Finally, It Is Time To Bring One Enemy Type Alive

Having revised the enemy types and defined their engagement base behaviors the objectives are more concrete. Now, I can focus on bringing one of these enemies to life.

Which to tackle first?

I generally like to tackle the more complex pieces “up front” with the idea being I can later quickly knock out the simpler stuff.

With this in mind, Experiment #2 (Sideway Shuffle) and Experiment #4 (The Wimp) are the best candidates.

Because #4 has the added requirement of alerting each other I will start with that one.

 

The Wimp

I’ll begin by focusing on the movement aspect of the behavior and not worry about the communication aspect.

So basically how I see this working is when “spooked” these enemies will scatter. Meaning each of them will choose a direction away from the player to move in.

There are various methods you can use to plan things like this. Sometimes I just prototype it out in code. I do that often. However, I also like to plan things with mind maps, sketching out on paper, graph paper, making doodles and so forth. For this kind of thing, I find it easiest to work it out as an animation. This has the benefit of being a visual model of what I would like to implement.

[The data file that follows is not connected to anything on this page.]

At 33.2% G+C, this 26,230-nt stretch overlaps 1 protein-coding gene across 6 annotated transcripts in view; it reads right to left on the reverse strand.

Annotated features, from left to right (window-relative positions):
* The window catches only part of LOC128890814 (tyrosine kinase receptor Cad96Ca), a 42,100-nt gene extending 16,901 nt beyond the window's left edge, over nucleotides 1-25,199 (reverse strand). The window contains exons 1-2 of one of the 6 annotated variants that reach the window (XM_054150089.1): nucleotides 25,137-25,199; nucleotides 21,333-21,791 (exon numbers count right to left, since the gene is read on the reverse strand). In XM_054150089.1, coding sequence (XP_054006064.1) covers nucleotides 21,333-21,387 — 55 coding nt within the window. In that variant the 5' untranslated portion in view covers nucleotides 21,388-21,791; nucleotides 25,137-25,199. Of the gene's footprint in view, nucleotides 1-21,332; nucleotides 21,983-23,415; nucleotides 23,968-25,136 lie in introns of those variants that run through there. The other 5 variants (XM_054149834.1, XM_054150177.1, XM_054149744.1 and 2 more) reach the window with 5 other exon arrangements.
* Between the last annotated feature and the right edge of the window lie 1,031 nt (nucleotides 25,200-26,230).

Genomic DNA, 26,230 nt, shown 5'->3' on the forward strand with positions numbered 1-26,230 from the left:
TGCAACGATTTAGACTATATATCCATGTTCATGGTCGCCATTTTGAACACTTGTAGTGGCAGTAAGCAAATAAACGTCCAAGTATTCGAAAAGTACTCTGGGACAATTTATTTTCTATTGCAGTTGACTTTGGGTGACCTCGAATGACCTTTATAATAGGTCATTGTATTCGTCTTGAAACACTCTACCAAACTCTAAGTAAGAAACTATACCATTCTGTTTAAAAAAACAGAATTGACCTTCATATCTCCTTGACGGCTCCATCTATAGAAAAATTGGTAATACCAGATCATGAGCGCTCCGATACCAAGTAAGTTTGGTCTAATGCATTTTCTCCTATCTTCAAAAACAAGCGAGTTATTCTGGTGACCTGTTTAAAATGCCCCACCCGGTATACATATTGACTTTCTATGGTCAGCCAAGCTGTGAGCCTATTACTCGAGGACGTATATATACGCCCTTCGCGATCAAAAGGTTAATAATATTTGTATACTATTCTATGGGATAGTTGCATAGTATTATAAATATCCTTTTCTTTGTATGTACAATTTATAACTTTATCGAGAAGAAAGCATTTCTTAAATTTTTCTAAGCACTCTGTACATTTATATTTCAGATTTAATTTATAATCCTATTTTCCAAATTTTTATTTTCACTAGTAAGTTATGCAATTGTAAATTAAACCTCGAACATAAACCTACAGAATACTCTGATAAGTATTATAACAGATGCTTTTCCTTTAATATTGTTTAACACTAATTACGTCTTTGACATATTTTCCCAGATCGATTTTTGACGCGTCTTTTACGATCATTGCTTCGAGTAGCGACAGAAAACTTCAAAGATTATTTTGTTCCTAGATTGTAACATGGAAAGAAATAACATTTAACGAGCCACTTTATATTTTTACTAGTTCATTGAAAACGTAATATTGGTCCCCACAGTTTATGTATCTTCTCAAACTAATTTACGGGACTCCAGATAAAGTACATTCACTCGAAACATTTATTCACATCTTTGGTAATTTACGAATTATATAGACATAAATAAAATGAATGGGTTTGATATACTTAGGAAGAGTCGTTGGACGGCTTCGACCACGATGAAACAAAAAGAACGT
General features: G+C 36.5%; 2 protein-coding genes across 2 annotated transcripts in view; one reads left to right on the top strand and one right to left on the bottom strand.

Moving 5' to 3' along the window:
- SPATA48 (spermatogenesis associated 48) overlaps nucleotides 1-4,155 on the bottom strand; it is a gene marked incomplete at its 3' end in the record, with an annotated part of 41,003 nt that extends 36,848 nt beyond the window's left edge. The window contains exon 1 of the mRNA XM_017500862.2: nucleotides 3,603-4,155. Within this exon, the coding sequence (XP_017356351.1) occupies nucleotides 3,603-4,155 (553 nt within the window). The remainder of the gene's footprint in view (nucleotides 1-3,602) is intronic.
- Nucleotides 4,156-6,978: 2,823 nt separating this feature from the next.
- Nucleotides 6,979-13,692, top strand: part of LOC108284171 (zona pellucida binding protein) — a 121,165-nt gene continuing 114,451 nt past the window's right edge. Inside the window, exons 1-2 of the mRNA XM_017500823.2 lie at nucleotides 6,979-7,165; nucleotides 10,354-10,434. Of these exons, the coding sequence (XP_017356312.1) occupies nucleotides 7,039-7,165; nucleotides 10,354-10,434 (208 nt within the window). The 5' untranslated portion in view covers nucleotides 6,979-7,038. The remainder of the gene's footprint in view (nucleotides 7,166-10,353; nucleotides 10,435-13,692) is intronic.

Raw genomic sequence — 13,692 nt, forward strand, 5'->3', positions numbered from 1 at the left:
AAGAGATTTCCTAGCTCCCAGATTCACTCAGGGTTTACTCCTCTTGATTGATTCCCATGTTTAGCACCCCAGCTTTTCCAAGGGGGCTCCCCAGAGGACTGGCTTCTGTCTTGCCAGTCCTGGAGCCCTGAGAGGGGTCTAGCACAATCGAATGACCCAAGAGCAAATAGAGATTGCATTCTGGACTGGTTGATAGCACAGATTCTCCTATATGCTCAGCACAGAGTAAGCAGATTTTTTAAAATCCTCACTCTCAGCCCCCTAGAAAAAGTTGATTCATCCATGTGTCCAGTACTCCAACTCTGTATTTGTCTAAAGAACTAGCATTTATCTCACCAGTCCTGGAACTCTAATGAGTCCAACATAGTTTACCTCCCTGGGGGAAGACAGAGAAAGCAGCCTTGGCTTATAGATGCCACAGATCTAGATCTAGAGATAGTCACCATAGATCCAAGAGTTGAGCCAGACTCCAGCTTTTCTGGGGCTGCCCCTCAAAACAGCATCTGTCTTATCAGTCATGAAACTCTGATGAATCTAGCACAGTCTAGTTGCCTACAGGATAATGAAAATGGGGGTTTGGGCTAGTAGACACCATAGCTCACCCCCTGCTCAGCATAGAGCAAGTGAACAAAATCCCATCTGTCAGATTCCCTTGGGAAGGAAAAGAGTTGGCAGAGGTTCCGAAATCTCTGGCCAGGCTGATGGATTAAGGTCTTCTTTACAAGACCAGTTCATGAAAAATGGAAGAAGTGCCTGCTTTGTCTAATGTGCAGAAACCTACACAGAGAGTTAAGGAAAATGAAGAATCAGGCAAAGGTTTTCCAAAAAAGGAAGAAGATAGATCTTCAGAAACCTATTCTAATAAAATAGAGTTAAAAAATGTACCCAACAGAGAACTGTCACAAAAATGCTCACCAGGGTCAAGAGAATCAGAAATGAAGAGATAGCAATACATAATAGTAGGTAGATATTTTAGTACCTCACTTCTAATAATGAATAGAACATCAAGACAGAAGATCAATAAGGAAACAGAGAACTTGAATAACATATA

So, I just created 10 quick images and turned them into an animated gif:

What you are seeing is 10 Wimps sort of grouped together. Then the player enters. Then the Wimps react. Although it may not be noticeable in the animation this is actually playing out a simple formula I came up with while moving the enemies. In this case the further they are horizontally from the player the more they move in a horizontal direction. The closer they are horizontally to the player the more they move in an vertical direction. When they reach a boundary, they change direction. Of course, this is a top down representation and obviously doesn’t represent movement in the X and Y planes but instead the X and Z planes. 😉